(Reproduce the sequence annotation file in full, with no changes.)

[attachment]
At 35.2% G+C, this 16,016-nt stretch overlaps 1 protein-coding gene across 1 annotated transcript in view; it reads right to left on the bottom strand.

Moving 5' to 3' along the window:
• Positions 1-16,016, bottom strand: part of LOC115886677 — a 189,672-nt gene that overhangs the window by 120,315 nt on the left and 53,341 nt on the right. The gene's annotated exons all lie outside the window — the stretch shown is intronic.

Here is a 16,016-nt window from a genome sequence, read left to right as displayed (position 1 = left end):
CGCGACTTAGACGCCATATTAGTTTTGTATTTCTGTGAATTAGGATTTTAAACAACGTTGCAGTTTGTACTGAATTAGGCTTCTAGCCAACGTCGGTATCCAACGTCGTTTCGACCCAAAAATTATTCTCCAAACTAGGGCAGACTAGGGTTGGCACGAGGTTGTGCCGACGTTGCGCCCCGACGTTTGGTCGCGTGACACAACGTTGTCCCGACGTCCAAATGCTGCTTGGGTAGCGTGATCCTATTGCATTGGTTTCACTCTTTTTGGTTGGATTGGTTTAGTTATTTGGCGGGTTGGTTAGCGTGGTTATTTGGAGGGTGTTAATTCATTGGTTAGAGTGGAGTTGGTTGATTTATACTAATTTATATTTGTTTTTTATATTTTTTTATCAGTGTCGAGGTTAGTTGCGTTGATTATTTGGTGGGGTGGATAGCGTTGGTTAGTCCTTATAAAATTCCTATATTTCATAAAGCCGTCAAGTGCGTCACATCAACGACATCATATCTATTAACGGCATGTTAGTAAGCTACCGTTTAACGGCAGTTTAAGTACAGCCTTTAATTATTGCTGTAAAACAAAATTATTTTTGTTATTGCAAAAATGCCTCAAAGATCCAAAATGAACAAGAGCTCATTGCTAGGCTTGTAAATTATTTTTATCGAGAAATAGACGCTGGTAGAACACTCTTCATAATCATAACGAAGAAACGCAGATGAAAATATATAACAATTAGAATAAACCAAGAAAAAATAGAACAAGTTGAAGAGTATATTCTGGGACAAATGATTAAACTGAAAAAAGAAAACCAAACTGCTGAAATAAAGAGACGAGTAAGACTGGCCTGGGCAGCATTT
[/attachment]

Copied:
At 35.2% G+C, this 16,016-nt stretch overlaps 1 protein-coding gene across 1 annotated transcript in view; it reads right to left on the bottom strand.

Moving 5' to 3' along the window:
• Positions 1-16,016, bottom strand: part of LOC115886677 — a 189,672-nt gene that overhangs the window by 120,315 nt on the left and 53,341 nt on the right. The gene's annotated exons all lie outside the window — the stretch shown is intronic.

Here is a 16,016-nt window from a genome sequence, read left to right as displayed (position 1 = left end):
CGCGACTTAGACGCCATATTAGTTTTGTATTTCTGTGAATTAGGATTTTAAACAACGTTGCAGTTTGTACTGAATTAGGCTTCTAGCCAACGTCGGTATCCAACGTCGTTTCGACCCAAAAATTATTCTCCAAACTAGGGCAGACTAGGGTTGGCACGAGGTTGTGCCGACGTTGCGCCCCGACGTTTGGTCGCGTGACACAACGTTGTCCCGACGTCCAAATGCTGCTTGGGTAGCGTGATCCTATTGCATTGGTTTCACTCTTTTTGGTTGGATTGGTTTAGTTATTTGGCGGGTTGGTTAGCGTGGTTATTTGGAGGGTGTTAATTCATTGGTTAGAGTGGAGTTGGTTGATTTATACTAATTTATATTTGTTTTTTATATTTTTTTATCAGTGTCGAGGTTAGTTGCGTTGATTATTTGGTGGGGTGGATAGCGTTGGTTAGTCCTTATAAAATTCCTATATTTCATAAAGCCGTCAAGTGCGTCACATCAACGACATCATATCTATTAACGGCATGTTAGTAAGCTACCGTTTAACGGCAGTTTAAGTACAGCCTTTAATTATTGCTGTAAAACAAAATTATTTTTGTTATTGCAAAAATGCCTCAAAGATCCAAAATGAACAAGAGCTCATTGCTAGGCTTGTAAATTATTTTTATCGAGAAATAGACGCTGGTAGAACACTCTTCATAATCATAACGAAGAAACGCAGATGAAAATATATAACAATTAGAATAAACCAAGAAAAAATAGAACAAGTTGAAGAGTATATTCTGGGACAAATGATTAAACTGAAAAAAGAAAACCAAACTGCTGAAATAAAGAGACGAGTAAGACTGGCCTGGGCAGCATTT